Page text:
Health Problems

The most common problems for the breed include:

· epilepsy;

· Wobbler’s disease;

· hypothyroidism;

· seizures;

· autoimmune disorders;

· a myositis-type disease

· autoimmune thyroiditis

· demodicosis;

· cardiac problems;

· bloat;

· cold intolerance.

Grooming

The Azawakh needs fairly common grooming. Short coat of this breed should be brushed rather infrequently in order to remain tidy. It sheds very little and this process is much less visible in comparison with other similar canine varieties.

Make sure to train your dog to such basic maintenance procedures as nail trimming and teeth’s brushing in a young age since a grown-up dog is usually fearsome of them. Moreover this breed detests water and its bathing requires lots of patience and coaxing.

Training

The training of the Azawakh is a very tough job. Its striving for domination and great intelligence calls forth severe obedience issues. This dog likes doing its own things rather than following someone’s orders and will never look up to an indecisive or meek trainer. Besides it doesn’t show sufficient interest in learning and it tends to get bored very quickly from repetitive tasks.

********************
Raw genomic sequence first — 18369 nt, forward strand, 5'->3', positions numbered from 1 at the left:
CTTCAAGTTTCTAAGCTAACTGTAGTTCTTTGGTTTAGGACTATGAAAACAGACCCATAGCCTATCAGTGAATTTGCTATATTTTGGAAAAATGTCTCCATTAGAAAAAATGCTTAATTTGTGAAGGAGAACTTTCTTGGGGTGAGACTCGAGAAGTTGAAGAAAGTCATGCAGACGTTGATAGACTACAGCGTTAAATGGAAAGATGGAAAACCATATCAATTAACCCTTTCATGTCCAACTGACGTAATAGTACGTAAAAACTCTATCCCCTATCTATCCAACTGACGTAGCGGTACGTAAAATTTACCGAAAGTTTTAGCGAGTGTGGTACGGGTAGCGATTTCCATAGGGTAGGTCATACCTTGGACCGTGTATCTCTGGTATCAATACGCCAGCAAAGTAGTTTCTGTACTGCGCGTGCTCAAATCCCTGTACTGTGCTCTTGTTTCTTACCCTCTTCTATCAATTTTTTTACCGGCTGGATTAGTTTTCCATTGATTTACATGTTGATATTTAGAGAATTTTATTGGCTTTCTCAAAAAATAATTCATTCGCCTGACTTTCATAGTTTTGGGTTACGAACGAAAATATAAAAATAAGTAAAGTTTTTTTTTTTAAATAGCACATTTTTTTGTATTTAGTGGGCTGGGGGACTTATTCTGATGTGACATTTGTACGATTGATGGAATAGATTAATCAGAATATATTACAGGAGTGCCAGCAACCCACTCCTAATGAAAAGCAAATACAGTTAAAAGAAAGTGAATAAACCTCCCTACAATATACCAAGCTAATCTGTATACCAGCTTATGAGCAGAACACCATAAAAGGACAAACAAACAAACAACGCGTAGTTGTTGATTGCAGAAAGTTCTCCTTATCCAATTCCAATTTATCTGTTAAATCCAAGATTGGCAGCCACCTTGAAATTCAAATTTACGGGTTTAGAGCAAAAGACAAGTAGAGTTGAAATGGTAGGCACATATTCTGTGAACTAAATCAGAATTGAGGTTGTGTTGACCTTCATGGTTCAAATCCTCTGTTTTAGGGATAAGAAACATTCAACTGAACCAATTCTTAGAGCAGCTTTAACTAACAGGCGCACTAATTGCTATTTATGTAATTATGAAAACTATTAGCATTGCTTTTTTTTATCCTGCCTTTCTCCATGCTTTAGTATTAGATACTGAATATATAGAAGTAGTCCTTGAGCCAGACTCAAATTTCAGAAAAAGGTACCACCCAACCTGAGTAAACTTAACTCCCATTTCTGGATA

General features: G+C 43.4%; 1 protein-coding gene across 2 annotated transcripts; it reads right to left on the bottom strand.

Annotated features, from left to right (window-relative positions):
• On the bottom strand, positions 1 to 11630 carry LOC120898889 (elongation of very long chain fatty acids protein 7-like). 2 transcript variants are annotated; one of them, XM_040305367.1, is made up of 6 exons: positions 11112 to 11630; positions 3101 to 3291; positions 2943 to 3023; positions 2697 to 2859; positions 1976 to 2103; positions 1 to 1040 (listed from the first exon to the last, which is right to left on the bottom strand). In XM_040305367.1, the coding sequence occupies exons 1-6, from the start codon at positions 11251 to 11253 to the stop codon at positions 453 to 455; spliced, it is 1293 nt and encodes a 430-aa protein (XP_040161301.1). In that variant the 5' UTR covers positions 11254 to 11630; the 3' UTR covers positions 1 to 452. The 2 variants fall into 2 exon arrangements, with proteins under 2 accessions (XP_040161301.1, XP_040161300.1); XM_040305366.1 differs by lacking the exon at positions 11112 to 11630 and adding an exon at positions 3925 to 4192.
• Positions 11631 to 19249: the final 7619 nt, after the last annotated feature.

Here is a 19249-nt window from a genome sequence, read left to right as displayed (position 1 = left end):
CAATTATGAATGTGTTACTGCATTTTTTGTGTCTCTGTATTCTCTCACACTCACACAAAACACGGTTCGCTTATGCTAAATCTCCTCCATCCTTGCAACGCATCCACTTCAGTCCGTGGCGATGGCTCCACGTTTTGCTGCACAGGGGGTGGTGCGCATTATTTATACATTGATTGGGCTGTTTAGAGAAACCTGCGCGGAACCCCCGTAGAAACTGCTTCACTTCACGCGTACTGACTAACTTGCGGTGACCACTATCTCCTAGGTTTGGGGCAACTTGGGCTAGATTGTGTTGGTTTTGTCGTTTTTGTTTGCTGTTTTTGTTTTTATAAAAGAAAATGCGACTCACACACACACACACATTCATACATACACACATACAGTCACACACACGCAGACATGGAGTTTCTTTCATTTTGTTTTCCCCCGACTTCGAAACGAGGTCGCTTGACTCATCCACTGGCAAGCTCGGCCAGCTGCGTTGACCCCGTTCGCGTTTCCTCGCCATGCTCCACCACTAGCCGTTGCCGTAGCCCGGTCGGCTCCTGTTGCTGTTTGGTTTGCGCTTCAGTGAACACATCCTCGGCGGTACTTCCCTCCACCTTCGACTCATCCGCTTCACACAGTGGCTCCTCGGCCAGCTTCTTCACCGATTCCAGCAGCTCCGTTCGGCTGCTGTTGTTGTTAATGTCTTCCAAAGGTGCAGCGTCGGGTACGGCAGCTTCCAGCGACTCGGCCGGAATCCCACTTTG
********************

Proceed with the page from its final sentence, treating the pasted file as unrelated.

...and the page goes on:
Remember that heat of the hunt can take over this dog in a flash so it will be virtually impossible to get its attention back to training. Lots of food incentives and encouraging words are required to motivate the Azawakh to obey your commands. On the other hand this breed must never be physically punished for its mistakes since such a treatment commonly causes even more wilful and even defiant behaviour.

Exercise

The light-footed and athletic Azawakh has very substantial exercise requirements. As a bare minimum it must be taken on a long and vigorous daily walk although it really longs for a regular chance to roam and play in a well-fenced territory.

This dog should give a vent to its excessive energy on a systematic basis otherwise it will find its own way to amuse itself and become destructive, hyperactive, highly strung and even aggressive. It’s worth to emphasise though that this breed is prone to be tranquil and calm indoors once properly exercised.